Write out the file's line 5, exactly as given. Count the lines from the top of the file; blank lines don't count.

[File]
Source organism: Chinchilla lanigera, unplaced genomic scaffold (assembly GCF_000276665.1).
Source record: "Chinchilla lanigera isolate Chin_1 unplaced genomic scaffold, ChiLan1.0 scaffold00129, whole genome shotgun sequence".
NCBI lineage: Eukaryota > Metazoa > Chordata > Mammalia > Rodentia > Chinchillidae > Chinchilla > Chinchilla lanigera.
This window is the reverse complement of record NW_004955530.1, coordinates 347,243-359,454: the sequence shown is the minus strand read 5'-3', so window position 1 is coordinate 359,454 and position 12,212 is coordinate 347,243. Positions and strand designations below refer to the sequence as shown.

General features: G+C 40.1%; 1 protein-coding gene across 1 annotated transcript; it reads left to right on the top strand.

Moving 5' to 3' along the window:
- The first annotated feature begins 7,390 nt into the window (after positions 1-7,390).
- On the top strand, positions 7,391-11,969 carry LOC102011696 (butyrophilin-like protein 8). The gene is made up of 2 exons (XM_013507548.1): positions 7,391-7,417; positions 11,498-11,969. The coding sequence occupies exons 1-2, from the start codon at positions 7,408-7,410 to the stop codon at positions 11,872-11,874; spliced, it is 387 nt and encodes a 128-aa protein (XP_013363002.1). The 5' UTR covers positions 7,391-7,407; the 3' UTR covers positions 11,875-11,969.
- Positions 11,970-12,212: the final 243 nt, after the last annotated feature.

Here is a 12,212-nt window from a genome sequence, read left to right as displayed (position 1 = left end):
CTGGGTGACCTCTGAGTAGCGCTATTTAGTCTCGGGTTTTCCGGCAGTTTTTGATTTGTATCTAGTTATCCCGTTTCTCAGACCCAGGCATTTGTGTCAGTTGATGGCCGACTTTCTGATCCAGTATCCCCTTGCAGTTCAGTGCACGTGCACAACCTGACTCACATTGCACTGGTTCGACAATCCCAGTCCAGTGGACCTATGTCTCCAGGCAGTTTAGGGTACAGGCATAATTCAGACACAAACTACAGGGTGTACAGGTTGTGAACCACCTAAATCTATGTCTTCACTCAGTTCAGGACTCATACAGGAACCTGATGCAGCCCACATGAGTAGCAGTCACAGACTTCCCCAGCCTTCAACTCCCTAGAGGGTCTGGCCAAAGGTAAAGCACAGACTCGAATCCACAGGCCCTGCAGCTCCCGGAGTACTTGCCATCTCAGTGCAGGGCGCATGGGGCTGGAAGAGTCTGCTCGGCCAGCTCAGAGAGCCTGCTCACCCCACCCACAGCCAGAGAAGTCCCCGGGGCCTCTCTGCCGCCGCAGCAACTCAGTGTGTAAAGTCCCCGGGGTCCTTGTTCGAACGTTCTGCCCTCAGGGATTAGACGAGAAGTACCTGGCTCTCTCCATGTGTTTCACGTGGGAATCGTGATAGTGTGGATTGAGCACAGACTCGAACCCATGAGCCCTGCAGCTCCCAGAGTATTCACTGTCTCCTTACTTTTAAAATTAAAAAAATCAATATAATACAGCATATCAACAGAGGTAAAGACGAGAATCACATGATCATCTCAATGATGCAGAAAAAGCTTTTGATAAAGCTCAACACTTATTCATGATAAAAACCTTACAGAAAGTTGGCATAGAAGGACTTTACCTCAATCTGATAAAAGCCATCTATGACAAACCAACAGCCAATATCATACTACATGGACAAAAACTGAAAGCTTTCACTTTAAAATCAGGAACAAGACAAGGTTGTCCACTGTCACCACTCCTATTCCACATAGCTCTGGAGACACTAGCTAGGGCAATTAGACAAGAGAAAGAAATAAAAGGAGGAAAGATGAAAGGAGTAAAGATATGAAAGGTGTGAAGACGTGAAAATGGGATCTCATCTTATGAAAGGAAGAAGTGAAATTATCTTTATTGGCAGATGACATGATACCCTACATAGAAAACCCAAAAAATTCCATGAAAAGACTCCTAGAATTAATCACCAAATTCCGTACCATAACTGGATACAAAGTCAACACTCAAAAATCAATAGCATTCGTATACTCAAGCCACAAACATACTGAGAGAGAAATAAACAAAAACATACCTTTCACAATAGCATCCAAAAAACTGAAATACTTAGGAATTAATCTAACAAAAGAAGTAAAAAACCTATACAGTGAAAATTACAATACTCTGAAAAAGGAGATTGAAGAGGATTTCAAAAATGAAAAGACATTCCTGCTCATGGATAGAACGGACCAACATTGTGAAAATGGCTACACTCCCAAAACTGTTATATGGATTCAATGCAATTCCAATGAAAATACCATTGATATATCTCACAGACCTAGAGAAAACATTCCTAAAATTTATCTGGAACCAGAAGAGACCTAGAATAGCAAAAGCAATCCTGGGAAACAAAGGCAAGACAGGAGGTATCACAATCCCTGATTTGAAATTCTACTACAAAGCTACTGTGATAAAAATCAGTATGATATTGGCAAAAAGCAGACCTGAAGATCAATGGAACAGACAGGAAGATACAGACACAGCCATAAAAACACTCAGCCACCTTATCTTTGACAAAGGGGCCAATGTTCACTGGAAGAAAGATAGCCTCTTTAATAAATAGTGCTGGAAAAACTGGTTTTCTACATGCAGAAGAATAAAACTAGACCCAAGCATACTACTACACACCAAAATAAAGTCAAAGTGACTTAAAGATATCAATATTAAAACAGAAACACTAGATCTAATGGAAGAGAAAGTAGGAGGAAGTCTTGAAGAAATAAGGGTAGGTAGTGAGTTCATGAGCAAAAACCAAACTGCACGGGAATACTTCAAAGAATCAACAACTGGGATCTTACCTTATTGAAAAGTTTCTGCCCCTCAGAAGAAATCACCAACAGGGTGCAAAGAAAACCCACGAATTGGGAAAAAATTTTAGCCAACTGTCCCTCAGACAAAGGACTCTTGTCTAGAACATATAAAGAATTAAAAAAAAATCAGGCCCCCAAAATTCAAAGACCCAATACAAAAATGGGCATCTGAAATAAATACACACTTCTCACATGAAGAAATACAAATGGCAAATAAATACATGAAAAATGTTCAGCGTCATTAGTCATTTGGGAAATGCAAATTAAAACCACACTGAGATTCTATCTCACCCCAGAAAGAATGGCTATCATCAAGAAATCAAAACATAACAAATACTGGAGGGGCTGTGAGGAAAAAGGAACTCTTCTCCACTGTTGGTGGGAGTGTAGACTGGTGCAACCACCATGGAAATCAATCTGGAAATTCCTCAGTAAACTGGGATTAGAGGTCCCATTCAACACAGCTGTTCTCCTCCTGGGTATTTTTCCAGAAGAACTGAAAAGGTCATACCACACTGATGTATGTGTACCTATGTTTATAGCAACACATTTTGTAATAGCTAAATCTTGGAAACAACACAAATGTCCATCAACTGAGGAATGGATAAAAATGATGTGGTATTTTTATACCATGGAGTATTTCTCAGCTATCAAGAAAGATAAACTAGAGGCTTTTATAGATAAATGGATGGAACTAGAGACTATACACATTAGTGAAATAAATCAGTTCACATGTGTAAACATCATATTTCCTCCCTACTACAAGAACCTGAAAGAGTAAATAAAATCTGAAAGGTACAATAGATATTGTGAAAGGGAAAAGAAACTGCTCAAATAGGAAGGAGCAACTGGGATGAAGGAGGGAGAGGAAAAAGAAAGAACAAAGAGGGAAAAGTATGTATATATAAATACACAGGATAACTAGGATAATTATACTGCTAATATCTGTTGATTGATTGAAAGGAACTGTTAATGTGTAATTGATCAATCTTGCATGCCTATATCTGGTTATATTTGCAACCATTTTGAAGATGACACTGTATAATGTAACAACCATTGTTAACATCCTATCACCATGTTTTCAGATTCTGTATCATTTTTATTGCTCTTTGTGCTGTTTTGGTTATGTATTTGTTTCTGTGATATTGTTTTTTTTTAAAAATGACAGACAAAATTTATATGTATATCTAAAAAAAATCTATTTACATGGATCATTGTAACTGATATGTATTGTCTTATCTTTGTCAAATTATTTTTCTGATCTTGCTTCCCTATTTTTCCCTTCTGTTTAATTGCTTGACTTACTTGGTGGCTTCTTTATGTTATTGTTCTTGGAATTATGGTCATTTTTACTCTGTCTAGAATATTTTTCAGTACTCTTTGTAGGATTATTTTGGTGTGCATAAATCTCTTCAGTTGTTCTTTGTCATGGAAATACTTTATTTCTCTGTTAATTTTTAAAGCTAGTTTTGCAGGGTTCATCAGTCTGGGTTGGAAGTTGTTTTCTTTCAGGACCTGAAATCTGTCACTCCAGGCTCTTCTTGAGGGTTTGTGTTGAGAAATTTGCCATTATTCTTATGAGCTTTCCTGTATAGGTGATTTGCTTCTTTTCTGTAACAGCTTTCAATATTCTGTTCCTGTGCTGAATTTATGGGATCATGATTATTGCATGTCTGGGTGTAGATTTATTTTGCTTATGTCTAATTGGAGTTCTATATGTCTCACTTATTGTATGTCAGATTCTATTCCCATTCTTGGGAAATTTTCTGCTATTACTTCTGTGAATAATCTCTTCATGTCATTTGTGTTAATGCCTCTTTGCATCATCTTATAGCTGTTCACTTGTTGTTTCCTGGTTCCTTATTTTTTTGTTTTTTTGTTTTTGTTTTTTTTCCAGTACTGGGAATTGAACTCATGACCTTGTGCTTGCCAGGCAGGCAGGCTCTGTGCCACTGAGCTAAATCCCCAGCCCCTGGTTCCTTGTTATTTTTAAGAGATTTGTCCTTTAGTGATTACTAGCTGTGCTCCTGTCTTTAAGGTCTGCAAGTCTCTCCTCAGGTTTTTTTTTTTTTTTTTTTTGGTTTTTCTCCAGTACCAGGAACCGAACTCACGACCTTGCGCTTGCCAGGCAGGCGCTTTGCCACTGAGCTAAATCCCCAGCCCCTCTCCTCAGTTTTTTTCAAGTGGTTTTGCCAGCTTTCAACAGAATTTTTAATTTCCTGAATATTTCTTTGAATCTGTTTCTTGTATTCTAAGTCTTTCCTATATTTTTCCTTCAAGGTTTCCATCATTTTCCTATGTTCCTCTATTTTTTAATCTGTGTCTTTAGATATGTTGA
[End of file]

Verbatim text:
General features: G+C 40.1%; 1 protein-coding gene across 1 annotated transcript; it reads left to right on the top strand.